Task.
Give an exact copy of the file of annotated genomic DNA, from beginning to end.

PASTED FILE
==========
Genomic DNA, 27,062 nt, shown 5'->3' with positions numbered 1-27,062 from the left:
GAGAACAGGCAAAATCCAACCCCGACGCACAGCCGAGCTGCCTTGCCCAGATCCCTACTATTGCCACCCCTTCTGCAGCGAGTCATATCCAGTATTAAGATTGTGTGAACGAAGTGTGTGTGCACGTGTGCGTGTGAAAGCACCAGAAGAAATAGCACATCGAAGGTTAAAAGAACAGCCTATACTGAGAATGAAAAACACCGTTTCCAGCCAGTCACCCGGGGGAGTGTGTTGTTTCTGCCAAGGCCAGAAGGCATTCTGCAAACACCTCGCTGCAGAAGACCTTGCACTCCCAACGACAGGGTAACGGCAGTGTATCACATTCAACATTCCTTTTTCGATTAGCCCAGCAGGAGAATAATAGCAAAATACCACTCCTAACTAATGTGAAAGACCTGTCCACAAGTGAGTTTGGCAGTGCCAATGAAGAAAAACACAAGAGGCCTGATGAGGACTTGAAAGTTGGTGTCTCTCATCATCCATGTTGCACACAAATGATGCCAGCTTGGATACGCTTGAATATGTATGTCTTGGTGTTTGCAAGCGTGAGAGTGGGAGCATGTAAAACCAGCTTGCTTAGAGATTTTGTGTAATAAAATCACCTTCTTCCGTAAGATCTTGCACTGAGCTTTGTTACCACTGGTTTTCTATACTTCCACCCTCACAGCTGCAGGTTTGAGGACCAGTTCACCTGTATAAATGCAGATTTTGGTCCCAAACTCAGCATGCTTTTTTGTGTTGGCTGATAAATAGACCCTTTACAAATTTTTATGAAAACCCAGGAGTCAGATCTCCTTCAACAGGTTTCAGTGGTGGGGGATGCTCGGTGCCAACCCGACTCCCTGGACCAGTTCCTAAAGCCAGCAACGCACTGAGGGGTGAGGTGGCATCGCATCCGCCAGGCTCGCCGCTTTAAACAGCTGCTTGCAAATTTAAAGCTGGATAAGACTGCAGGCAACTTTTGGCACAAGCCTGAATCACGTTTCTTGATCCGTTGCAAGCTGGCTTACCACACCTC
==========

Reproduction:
Genomic DNA, 27,062 nt, shown 5'->3' with positions numbered 1-27,062 from the left:
GAGAACAGGCAAAATCCAACCCCGACGCACAGCCGAGCTGCCTTGCCCAGATCCCTACTATTGCCACCCCTTCTGCAGCGAGTCATATCCAGTATTAAGATTGTGTGAACGAAGTGTGTGTGCACGTGTGCGTGTGAAAGCACCAGAAGAAATAGCACATCGAAGGTTAAAAGAACAGCCTATACTGAGAATGAAAAACACCGTTTCCAGCCAGTCACCCGGGGGAGTGTGTTGTTTCTGCCAAGGCCAGAAGGCATTCTGCAAACACCTCGCTGCAGAAGACCTTGCACTCCCAACGACAGGGTAACGGCAGTGTATCACATTCAACATTCCTTTTTCGATTAGCCCAGCAGGAGAATAATAGCAAAATACCACTCCTAACTAATGTGAAAGACCTGTCCACAAGTGAGTTTGGCAGTGCCAATGAAGAAAAACACAAGAGGCCTGATGAGGACTTGAAAGTTGGTGTCTCTCATCATCCATGTTGCACACAAATGATGCCAGCTTGGATACGCTTGAATATGTATGTCTTGGTGTTTGCAAGCGTGAGAGTGGGAGCATGTAAAACCAGCTTGCTTAGAGATTTTGTGTAATAAAATCACCTTCTTCCGTAAGATCTTGCACTGAGCTTTGTTACCACTGGTTTTCTATACTTCCACCCTCACAGCTGCAGGTTTGAGGACCAGTTCACCTGTATAAATGCAGATTTTGGTCCCAAACTCAGCATGCTTTTTTGTGTTGGCTGATAAATAGACCCTTTACAAATTTTTATGAAAACCCAGGAGTCAGATCTCCTTCAACAGGTTTCAGTGGTGGGGGATGCTCGGTGCCAACCCGACTCCCTGGACCAGTTCCTAAAGCCAGCAACGCACTGAGGGGTGAGGTGGCATCGCATCCGCCAGGCTCGCCGCTTTAAACAGCTGCTTGCAAATTTAAAGCTGGATAAGACTGCAGGCAACTTTTGGCACAAGCCTGAATCACGTTTCTTGATCCGTTGCAAGCTGGCTTACCACACCTC